Update: Banner Churchill Health nears capacity | NevadaAppeal.com

Update: Banner Churchill Health nears capacity

By Thomas Ranson Nevada News Group

Banner Churchill Health is almost at its normal capacity because of the current surge in COVID-19 cases.
“Rural Nevada is reportedly experiencing increased positivity rates. This has not translated, to date, into significant case counts of serious disease requiring hospitalizations,” the Nevada Hospital Association said in a release. “Some rural counties which have been flagged for elevated disease transmission such as Churchill, Douglas, Elko and Nye are experiencing stress on their hospital systems as a result of the small size of the hospital facility when compared with the relative burden of COVID-19 patients. Other rural counties such as Lander, Lincoln, and Lyon are not experiencing significant hospital demand either with admissions or ED visits.”
As on Monday, 24 of the available 25 inpatient beds (96 percent) are full and the hospital is over capacity on ICU beds. Two of the available six ventilators are in use. More than half of the patients are COVID-19 related. Banner is treating 14 confirmed cases, including six in the ICU. The ICU has only four beds.
Dr. Marjorie Bessel, Banner Health Chief Clinical Officer, said in a press conference on Tuesday that Banner Health hospitals will be able to accommodate up to 125-percent capacity. Banner Health has secured more than 1,000 staff out of state to help with the surge at all locations, including Banner Churchill, and 934 will have started by the end of the month. Bessel said that they are recruiting for 900 more staff.
“We will be doing some deployment of corporate members from Banner Health in the field. We will look at every possibility,” she said. 
During the summer peak, Banner Health secured personal protective equipment and beds in the event of another surge, but Bessel’s concern is with the staff. Risk of being exposed to the disease and the additional care needed for COVID-19 patients put additional strain on the system.
“Individuals in our hospitals who have COVID-19 are very sick,” Bessel said. “Our staff are having to wear additional PPE”
At this time, Bessel said that Banner Health can treat both COVID-19 patients and non-COVID-19 patients. Visitor restrictions are in place and elective surgeries are treated case-by-case.
“We do not forecast that when we are in a 125-percent capacity situation we will not have to triage,” Bessel added. “Our goal is to take care of you, your family and your friends. What we know from last time is cancelling surgeries has an effect on lots of people. We do medical surgeries. We do essential surgeries. They cannot wait forever or for a prolonged period of time. Those patients need us also.”
Bessel said that two of the states serviced at Banner have activated the crisis standard of care. Plans are in place to help augment staff and they also include extracted labor. Part of the plan is already in place to meet demand. Earlier this year, Banner Churchill set up triage tents.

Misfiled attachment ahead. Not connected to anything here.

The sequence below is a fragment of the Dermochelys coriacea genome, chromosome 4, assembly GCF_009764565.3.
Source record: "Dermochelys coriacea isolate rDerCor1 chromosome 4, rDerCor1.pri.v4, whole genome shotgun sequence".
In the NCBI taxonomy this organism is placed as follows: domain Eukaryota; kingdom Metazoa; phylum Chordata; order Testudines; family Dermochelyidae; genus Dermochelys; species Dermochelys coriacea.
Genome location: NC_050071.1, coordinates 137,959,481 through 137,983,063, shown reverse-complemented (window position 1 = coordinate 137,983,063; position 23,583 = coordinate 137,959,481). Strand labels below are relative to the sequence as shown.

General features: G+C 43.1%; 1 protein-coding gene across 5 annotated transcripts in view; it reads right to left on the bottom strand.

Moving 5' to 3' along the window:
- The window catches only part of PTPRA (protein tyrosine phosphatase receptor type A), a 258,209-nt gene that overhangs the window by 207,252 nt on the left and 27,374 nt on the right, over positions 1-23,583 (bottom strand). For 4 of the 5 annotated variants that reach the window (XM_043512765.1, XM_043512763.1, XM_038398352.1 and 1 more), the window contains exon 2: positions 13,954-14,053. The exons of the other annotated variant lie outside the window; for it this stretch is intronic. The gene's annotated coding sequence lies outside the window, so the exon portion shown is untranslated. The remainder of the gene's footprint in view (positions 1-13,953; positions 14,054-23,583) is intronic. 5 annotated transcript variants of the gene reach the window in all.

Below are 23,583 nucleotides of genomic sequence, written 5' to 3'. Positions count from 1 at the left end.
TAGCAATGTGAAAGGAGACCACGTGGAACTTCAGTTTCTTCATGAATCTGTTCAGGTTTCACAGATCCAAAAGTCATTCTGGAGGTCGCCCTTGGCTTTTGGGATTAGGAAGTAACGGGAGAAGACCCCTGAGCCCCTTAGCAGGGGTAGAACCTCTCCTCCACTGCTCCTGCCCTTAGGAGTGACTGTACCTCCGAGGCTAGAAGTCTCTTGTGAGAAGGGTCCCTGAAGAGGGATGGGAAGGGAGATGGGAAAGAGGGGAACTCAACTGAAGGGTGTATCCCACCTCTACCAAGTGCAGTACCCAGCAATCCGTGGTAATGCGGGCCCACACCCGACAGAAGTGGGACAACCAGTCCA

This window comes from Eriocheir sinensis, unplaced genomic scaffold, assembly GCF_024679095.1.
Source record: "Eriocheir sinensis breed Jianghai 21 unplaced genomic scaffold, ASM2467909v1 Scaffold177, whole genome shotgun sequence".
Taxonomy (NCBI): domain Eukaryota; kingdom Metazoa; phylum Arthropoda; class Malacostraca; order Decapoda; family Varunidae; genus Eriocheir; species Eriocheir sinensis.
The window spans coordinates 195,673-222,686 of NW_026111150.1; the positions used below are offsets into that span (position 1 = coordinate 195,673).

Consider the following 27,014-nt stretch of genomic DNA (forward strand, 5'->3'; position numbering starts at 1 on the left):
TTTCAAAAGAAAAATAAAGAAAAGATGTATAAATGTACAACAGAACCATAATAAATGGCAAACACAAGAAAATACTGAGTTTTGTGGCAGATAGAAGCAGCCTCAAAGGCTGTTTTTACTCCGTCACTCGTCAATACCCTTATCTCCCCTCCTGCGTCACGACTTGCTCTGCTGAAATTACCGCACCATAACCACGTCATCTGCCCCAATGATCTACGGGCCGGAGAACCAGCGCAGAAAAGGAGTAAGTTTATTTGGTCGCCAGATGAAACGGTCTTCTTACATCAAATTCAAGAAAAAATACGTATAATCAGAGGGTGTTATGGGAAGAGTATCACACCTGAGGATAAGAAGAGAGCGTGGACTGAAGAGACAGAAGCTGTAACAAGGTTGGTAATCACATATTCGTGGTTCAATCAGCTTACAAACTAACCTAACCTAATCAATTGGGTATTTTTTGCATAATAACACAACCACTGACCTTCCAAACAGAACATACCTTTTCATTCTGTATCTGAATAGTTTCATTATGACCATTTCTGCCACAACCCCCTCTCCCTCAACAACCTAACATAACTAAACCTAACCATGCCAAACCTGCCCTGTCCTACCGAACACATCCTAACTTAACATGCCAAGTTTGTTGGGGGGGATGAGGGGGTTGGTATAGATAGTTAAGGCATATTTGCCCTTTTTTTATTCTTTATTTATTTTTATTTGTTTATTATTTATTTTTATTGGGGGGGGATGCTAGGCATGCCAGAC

“We have a big curve ahead of us and if we can all do our part with this significant holiday upcoming, we can help flatten that curve and keep our hospitals, our clinics, our urgent cares, our emergency departments up and running for you,” Bessel said. 
As a whole, Banner Health is experiencing numbers similar to mid-June but Bessel said this month’s situation is different. The entire country is facing a surge as opposed to single states or regions. With vaccine distribution on the horizon, she stressed the importance of flattening the current curve.
“I do want to caution that despite all the great positive news that we are receiving about the vaccine that is going to make a significant impact into 2021, it is not something that is going to change our trajectory or our surge curve in December of 2020,” she said. “So, we’re going to continue to ask everybody to pay particular attention to the mitigation activities that will help us flatten the curve while still remaining positive that a vaccine is on its way.” 
Banner Health is now treating patients with bamlanivimab, an Eli Lilly monoclonal antibody that is available in limited supplies. Bessel said that infusions began last week at Banner Health. Patients over the age of 18 with possible COVID-19 may be evaluated at a Banner Urgent Care of Banner Health Clinic to see if they may qualify. 
Bessel said that Banner Health will communicate when another treatment, Regeneron’s monoclonal antibody that received Emergency Use Authorization from the FDA this month, will become available to their patients. She also said that the pharmacy team is evaluating a new combination treatment of barcitnib and remdesivir for COVID-19 treatment and will provide risk/benefit guidance.